We wandered the city for the day, finding the backpackers' street and getting introduced to Thai food and the Thai tourist industry. It certainly wasn't the case in certain areas of the city, but especially in the sightseeing spots and hostel streets, there were people that would walk right up to you, asking for your name, and if you'd like to buy something or go with them for a tour. Often it was just a yell and gesture to their wares. It got old pretty fast.
Once the rain threatened to come down in earnest, we found our way across the rover to our lodging to drop off our bags. There's a decent train system in the city, so we were able to head back into city soon thereafter, where we accidentally ate dinner at a fancy restaurant. The first of many tribulations that were to occur when we would start looking for a place to eat only after becoming irrationally hungry.
The next day, we spent much of the morning acquiring a SIM card for Jenn's phone. This was necessary for her to be able to use mobile data. Fortunately for me, my phone carrier provides international coverage (woo). So we walked up the corner 7-11, purchased a data plan, then went back. When we asked for help enabling the plan, the kind ladies at the desk of the hotel informed us that we failed to purchase the actual SIM card. This was just the plan that enabled said card. So we went back to the 7-11, only to find out that one requires a passport in order to purchase a SIM card. Back to the hotel, up 3 flights of stairs, and back to the 7-11. By now, the locals on the street were beginning to smile and wave us. But all was not yet solved. A full half hour of the two 7-11 employees looking at the passport, making phone calls, avoiding eye contact with us, and trying to explain some complex problem in very basic English later, we got the card. The ladies at the hotel did some magic with the phone, and we were in business.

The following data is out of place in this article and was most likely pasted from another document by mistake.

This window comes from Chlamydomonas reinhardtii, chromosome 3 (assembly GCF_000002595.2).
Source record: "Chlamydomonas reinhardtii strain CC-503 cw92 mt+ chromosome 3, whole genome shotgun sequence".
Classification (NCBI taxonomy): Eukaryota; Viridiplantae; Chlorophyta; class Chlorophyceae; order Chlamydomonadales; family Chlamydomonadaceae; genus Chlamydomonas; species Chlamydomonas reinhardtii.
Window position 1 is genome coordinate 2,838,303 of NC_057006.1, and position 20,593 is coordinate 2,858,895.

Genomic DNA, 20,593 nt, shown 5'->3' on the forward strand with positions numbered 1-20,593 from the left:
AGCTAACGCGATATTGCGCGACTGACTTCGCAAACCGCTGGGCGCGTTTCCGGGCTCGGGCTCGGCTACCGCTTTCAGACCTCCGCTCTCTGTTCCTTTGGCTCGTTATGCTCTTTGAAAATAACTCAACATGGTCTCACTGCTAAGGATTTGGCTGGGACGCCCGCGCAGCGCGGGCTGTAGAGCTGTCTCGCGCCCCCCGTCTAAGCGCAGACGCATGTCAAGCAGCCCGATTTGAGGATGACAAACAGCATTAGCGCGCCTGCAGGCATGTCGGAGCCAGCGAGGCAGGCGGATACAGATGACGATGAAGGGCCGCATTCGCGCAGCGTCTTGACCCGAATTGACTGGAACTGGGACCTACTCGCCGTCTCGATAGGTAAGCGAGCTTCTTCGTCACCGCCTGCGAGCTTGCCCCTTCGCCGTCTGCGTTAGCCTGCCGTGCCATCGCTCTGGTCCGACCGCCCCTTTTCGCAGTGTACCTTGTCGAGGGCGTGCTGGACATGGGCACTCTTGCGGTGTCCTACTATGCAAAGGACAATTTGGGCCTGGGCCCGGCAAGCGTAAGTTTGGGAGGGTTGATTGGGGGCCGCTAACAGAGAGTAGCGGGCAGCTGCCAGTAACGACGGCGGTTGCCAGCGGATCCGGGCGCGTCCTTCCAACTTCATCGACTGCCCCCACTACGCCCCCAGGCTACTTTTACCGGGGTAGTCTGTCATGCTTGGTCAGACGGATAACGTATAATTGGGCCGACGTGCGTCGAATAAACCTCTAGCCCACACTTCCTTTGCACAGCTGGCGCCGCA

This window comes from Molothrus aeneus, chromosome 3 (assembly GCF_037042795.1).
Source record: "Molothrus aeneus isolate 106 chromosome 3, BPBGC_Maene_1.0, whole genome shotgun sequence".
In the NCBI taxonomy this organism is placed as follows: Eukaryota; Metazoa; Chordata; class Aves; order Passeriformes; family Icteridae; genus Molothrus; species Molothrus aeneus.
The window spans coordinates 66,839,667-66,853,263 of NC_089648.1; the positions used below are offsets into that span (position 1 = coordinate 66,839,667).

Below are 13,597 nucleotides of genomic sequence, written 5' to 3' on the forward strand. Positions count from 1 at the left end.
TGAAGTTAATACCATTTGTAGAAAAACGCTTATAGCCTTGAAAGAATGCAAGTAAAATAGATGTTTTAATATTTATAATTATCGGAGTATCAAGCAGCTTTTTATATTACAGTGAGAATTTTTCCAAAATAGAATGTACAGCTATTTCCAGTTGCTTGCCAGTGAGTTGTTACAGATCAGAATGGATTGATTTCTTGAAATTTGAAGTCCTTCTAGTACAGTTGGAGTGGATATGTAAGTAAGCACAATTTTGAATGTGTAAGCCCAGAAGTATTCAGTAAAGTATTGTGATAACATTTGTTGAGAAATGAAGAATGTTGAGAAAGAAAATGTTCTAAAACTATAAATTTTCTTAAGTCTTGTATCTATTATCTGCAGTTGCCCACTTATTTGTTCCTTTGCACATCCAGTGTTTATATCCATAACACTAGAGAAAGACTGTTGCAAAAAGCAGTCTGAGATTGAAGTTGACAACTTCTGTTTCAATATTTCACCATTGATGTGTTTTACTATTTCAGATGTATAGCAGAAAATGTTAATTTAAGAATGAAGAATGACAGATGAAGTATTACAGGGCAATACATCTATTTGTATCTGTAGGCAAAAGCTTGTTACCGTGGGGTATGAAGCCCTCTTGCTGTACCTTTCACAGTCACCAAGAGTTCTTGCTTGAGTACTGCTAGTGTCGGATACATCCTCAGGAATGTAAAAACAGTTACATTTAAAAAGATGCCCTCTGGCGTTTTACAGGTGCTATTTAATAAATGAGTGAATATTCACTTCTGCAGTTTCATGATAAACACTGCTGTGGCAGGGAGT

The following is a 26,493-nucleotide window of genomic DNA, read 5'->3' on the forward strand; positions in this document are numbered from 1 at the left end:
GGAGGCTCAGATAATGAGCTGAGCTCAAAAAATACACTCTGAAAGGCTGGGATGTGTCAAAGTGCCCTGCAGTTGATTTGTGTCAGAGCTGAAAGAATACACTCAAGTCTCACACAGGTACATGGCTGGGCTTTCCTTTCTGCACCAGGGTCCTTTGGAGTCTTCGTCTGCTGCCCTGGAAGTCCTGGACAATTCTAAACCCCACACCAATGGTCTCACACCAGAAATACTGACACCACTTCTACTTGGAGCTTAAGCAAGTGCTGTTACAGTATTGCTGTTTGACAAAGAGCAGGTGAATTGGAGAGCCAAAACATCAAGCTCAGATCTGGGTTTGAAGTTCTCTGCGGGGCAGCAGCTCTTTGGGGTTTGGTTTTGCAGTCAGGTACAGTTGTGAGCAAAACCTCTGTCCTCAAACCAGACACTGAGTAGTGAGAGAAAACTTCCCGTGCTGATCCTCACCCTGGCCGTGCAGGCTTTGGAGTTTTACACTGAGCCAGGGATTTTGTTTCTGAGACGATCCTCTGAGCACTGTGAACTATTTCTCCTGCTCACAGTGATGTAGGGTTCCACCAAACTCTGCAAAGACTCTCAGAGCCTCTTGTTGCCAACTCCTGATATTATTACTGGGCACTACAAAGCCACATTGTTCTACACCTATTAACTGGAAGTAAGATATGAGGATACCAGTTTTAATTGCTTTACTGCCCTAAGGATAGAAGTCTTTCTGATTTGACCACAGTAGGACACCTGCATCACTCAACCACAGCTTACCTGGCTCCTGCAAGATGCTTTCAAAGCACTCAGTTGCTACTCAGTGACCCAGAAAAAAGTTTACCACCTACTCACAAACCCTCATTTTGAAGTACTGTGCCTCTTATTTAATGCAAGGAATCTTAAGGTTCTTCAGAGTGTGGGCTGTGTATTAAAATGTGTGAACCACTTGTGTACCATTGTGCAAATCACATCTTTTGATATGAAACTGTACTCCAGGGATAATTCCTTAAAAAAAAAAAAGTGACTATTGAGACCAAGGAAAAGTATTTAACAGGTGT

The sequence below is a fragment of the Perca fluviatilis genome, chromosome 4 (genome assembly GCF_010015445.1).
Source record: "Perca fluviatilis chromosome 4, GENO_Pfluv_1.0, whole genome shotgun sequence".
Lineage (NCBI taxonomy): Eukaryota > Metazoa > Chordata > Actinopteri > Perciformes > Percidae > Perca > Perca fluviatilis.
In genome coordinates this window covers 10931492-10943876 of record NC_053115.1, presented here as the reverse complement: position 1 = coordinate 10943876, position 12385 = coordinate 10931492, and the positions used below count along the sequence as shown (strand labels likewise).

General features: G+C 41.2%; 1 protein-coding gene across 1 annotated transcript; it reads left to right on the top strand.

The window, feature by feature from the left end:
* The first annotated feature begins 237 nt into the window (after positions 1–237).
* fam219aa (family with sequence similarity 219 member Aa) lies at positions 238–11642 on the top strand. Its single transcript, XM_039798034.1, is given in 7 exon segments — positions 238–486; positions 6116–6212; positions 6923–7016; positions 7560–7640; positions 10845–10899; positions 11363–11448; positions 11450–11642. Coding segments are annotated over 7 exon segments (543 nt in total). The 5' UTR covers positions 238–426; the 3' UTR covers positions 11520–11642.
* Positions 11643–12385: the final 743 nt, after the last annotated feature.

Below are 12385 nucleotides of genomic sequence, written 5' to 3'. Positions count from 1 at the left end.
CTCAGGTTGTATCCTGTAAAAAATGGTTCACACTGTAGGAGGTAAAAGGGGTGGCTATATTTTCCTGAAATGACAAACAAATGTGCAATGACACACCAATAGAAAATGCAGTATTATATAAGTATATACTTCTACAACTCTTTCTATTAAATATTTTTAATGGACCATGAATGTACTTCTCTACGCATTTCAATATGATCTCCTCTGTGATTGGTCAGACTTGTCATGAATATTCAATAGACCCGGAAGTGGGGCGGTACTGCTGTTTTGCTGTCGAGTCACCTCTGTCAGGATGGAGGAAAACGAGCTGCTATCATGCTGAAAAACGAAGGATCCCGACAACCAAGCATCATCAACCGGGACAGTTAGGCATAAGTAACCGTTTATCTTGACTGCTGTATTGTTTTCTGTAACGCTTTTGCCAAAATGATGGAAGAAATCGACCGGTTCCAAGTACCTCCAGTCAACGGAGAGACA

In order to get downtown, we decided to use a river taxi instead of the train. We had been so scarred by the scam artists of the previous day that as soon as we got to the river taxi station, we rebuffed all overt offers of help from the masses of people around us, pushing to the desk. At this point, we found out that all of the Thai crowded around us were in fact employees of the river taxi, and earnest in their desire to help us purchase tickets. Cynicism tempered, we thanked them and boarded the boat.
The Chao Phraya River is a confusing color from afar. Up close, the appearance crystallizes into a grungy pea-soup green, seasoned liberally with rubbish. The smell was unpleasant, but it came in waves, befitting a body of water.
The shoreline was a puzzle. Sandwiched between waterfront resorts and massive bank buildings were rough shacks and rotting docks. The green of trees, vines, shrubs, shouldering for rent.